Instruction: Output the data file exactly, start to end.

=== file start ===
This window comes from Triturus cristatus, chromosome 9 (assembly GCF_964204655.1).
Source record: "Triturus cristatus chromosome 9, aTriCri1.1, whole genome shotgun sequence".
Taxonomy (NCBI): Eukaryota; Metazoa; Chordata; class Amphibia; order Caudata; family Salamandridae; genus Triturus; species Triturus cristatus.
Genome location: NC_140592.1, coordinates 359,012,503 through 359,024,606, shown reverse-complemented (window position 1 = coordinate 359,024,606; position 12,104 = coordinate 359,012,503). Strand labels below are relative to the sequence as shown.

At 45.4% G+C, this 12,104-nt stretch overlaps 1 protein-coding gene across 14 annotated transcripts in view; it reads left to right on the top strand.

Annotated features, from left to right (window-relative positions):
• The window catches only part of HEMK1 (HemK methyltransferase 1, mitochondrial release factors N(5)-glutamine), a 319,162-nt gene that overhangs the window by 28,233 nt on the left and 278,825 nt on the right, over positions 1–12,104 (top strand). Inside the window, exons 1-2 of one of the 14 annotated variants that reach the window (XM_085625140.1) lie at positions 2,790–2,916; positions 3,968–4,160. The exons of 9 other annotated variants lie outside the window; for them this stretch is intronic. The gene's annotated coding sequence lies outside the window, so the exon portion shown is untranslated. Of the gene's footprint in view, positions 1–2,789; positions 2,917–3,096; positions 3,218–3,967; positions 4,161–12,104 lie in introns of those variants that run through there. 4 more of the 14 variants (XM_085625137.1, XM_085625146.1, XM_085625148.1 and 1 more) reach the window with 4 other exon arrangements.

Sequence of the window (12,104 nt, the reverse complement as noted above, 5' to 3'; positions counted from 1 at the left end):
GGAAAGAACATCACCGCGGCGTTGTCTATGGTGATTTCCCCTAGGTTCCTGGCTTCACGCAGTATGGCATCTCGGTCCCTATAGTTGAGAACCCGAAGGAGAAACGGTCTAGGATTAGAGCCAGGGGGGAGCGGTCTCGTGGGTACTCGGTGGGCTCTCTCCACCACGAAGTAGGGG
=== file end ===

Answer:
This window comes from Triturus cristatus, chromosome 9 (assembly GCF_964204655.1).
Source record: "Triturus cristatus chromosome 9, aTriCri1.1, whole genome shotgun sequence".
Taxonomy (NCBI): Eukaryota; Metazoa; Chordata; class Amphibia; order Caudata; family Salamandridae; genus Triturus; species Triturus cristatus.
Genome location: NC_140592.1, coordinates 359,012,503 through 359,024,606, shown reverse-complemented (window position 1 = coordinate 359,024,606; position 12,104 = coordinate 359,012,503). Strand labels below are relative to the sequence as shown.

At 45.4% G+C, this 12,104-nt stretch overlaps 1 protein-coding gene across 14 annotated transcripts in view; it reads left to right on the top strand.

Annotated features, from left to right (window-relative positions):
• The window catches only part of HEMK1 (HemK methyltransferase 1, mitochondrial release factors N(5)-glutamine), a 319,162-nt gene that overhangs the window by 28,233 nt on the left and 278,825 nt on the right, over positions 1–12,104 (top strand). Inside the window, exons 1-2 of one of the 14 annotated variants that reach the window (XM_085625140.1) lie at positions 2,790–2,916; positions 3,968–4,160. The exons of 9 other annotated variants lie outside the window; for them this stretch is intronic. The gene's annotated coding sequence lies outside the window, so the exon portion shown is untranslated. Of the gene's footprint in view, positions 1–2,789; positions 2,917–3,096; positions 3,218–3,967; positions 4,161–12,104 lie in introns of those variants that run through there. 4 more of the 14 variants (XM_085625137.1, XM_085625146.1, XM_085625148.1 and 1 more) reach the window with 4 other exon arrangements.

Sequence of the window (12,104 nt, the reverse complement as noted above, 5' to 3'; positions counted from 1 at the left end):
GGAAAGAACATCACCGCGGCGTTGTCTATGGTGATTTCCCCTAGGTTCCTGGCTTCACGCAGTATGGCATCTCGGTCCCTATAGTTGAGAACCCGAAGGAGAAACGGTCTAGGATTAGAGCCAGGGGGGAGCGGTCTCGTGGGTACTCGGTGGGCTCTCTCCACCACGAAGTAGGGG